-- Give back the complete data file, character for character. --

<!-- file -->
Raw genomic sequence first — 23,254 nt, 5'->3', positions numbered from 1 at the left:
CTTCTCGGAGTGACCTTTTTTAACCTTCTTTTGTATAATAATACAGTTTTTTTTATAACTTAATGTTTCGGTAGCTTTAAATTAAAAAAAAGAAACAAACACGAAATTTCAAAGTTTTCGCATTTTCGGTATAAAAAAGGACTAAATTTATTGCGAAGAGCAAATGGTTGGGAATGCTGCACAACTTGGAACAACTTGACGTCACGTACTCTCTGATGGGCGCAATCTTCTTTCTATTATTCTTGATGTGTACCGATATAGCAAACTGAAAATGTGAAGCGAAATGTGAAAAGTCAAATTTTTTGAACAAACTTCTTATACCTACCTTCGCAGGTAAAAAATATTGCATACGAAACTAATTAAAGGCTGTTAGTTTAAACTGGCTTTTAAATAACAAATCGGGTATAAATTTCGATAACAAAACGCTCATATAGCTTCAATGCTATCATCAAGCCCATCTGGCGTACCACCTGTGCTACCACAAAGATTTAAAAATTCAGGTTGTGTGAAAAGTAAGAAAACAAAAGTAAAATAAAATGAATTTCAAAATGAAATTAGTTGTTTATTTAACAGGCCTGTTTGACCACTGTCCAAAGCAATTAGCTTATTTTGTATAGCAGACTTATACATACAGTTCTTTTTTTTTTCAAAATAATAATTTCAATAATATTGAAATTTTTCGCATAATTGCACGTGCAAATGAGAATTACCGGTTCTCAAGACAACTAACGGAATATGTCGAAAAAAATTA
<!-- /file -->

Raw genomic sequence first — 23,254 nt, 5'->3', positions numbered from 1 at the left:
CTTCTCGGAGTGACCTTTTTTAACCTTCTTTTGTATAATAATACAGTTTTTTTTATAACTTAATGTTTCGGTAGCTTTAAATTAAAAAAAAGAAACAAACACGAAATTTCAAAGTTTTCGCATTTTCGGTATAAAAAAGGACTAAATTTATTGCGAAGAGCAAATGGTTGGGAATGCTGCACAACTTGGAACAACTTGACGTCACGTACTCTCTGATGGGCGCAATCTTCTTTCTATTATTCTTGATGTGTACCGATATAGCAAACTGAAAATGTGAAGCGAAATGTGAAAAGTCAAATTTTTTGAACAAACTTCTTATACCTACCTTCGCAGGTAAAAAATATTGCATACGAAACTAATTAAAGGCTGTTAGTTTAAACTGGCTTTTAAATAACAAATCGGGTATAAATTTCGATAACAAAACGCTCATATAGCTTCAATGCTATCATCAAGCCCATCTGGCGTACCACCTGTGCTACCACAAAGATTTAAAAATTCAGGTTGTGTGAAAAGTAAGAAAACAAAAGTAAAATAAAATGAATTTCAAAATGAAATTAGTTGTTTATTTAACAGGCCTGTTTGACCACTGTCCAAAGCAATTAGCTTATTTTGTATAGCAGACTTATACATACAGTTCTTTTTTTTTTCAAAATAATAATTTCAATAATATTGAAATTTTTCGCATAATTGCACGTGCAAATGAGAATTACCGGTTCTCAAGACAACTAACGGAATATGTCGAAAAAAATTA